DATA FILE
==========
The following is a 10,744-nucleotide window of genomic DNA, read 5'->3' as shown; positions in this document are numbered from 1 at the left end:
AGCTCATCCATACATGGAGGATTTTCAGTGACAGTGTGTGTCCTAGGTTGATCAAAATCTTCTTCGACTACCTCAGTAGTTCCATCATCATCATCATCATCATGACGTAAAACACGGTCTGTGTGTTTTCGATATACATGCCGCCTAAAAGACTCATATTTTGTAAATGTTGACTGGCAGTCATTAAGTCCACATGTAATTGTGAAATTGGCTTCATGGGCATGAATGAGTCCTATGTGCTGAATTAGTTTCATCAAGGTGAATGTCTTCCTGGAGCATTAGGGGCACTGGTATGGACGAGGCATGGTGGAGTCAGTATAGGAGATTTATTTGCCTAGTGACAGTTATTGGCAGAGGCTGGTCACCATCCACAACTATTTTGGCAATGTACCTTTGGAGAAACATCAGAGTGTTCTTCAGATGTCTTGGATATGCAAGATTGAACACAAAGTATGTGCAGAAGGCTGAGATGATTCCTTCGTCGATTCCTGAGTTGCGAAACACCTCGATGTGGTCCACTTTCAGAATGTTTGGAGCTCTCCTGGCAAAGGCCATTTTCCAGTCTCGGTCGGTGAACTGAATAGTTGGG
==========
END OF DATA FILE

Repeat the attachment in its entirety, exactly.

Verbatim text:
The following is a 10,744-nucleotide window of genomic DNA, read 5'->3' as shown; positions in this document are numbered from 1 at the left end:
AGCTCATCCATACATGGAGGATTTTCAGTGACAGTGTGTGTCCTAGGTTGATCAAAATCTTCTTCGACTACCTCAGTAGTTCCATCATCATCATCATCATCATGACGTAAAACACGGTCTGTGTGTTTTCGATATACATGCCGCCTAAAAGACTCATATTTTGTAAATGTTGACTGGCAGTCATTAAGTCCACATGTAATTGTGAAATTGGCTTCATGGGCATGAATGAGTCCTATGTGCTGAATTAGTTTCATCAAGGTGAATGTCTTCCTGGAGCATTAGGGGCACTGGTATGGACGAGGCATGGTGGAGTCAGTATAGGAGATTTATTTGCCTAGTGACAGTTATTGGCAGAGGCTGGTCACCATCCACAACTATTTTGGCAATGTACCTTTGGAGAAACATCAGAGTGTTCTTCAGATGTCTTGGATATGCAAGATTGAACACAAAGTATGTGCAGAAGGCTGAGATGATTCCTTCGTCGATTCCTGAGTTGCGAAACACCTCGATGTGGTCCACTTTCAGAATGTTTGGAGCTCTCCTGGCAAAGGCCATTTTCCAGTCTCGGTCGGTGAACTGAATAGTTGGG